As National Estate Planning Awareness Week (Oct. 19-25) approaches, it’s a good time to ensure your estate plan is current and comprehensive. Although it is often overlooked, including a digital estate plan that addresses financial and social digital assets is becoming increasingly important.
To get started, compile a list of important files and photos you have on your phone, desktop, laptop or flash drives; in a cloud; or on backup CDs or DVDs. Sketch out the folders where they are kept. Then create an inventory of any bank, brokerage, retirement plan, credit card, loan or insurance accounts you access online. Include information on how to access any financial software you use. If you have any intellectual property, an online store or valuable domain names, remember to delineate what you want done with them.
Even though many states do not recognize digital executors, you can still name a trusted individual (perhaps a son or daughter who is particularly adept with technology) to follow your wishes or at least help your traditional executor. Make a comprehensive list of essential passwords and PIN numbers for that individual. For security sake, store the list in a safety deposit box or use an online storage service created for this purpose, such as Everplans. Do not include passwords in your will, since it will become a public document when you die.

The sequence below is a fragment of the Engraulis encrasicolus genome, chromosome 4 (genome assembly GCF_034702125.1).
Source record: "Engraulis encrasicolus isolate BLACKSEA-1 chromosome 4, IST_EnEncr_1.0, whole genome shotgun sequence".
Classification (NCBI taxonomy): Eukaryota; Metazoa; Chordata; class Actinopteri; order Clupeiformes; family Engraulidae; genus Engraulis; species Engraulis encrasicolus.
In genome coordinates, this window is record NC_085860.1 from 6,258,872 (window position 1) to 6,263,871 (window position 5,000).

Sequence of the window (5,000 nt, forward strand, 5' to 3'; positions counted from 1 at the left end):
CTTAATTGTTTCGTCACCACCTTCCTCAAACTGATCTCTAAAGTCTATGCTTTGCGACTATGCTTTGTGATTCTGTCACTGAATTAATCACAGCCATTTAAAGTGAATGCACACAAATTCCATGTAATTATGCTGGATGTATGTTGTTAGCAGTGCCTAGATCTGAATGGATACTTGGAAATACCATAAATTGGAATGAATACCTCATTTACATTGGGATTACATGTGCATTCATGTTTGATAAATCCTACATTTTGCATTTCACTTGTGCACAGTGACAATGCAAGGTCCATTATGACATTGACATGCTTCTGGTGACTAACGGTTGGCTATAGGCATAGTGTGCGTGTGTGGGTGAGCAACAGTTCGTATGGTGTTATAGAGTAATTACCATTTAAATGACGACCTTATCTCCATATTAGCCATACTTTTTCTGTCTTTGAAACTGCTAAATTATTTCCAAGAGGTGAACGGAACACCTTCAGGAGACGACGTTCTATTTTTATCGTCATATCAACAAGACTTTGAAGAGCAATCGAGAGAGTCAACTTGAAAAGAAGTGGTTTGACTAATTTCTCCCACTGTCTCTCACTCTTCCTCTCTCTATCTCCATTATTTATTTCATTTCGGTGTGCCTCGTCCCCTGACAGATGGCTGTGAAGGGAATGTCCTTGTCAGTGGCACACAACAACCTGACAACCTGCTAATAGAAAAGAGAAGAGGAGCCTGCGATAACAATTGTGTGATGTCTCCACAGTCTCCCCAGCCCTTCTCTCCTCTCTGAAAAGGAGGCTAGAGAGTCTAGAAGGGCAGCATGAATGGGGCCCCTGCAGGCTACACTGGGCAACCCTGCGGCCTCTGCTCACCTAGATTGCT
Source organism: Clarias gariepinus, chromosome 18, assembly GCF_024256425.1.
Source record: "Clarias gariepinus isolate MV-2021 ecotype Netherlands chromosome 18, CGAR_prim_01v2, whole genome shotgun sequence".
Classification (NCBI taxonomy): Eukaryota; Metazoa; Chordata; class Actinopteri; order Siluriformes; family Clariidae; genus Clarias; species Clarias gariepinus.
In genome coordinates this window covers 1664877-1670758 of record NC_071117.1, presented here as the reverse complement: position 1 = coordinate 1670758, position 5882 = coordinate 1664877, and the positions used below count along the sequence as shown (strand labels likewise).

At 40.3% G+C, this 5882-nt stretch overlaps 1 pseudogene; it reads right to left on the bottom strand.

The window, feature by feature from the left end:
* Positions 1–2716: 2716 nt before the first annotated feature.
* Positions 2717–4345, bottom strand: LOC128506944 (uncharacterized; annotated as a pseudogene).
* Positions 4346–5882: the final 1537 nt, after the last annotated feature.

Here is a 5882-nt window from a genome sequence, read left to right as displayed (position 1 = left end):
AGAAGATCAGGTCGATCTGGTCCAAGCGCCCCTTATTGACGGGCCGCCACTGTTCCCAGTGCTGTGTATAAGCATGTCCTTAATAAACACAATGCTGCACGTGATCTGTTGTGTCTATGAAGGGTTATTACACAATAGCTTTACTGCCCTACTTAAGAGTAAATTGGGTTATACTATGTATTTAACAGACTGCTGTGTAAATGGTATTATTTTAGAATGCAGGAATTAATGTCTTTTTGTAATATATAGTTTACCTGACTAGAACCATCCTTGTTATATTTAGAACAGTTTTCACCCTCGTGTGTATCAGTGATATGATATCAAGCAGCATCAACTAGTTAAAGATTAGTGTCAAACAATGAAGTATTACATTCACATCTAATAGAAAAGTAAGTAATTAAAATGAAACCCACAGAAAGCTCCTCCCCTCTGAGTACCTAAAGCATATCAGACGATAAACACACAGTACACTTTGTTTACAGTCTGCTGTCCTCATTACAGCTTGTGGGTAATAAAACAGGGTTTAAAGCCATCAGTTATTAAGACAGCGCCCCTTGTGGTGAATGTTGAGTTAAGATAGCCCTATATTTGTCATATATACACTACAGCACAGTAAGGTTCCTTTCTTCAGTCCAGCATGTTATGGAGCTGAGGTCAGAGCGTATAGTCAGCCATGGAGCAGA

Next, make a to-do list outlining how you want your online social assets handled. You may choose to have your Facebook profile deleted or memorialized after your death. If you prefer to keep it active, you can designate a “legacy contact” to manage it. Google’s Inactive Account Manager lets you tell the company what to do with your Gmail, Blogger, YouTube and other accounts when you depart.
If you want to leave some sort of digital message after your death, you might ask someone to post a photo album chronicling your life on Flickr or a personal video to your YouTube channel. You can write final letters to family and friends on sites like Afterwords and My Goodbye Message. To Loved Ones allows users to schedule messages to be sent on birthdays, anniversaries or other special occasions.
We can work closely with your tax and estate professionals to make sure your estate plan addresses a changing landscape. Call your Denver financial planner Jordan Dechtman at 303-741-9772 or email him to schedule an appointment.
Written by Securities America for Distribution by Jordan Dechtman.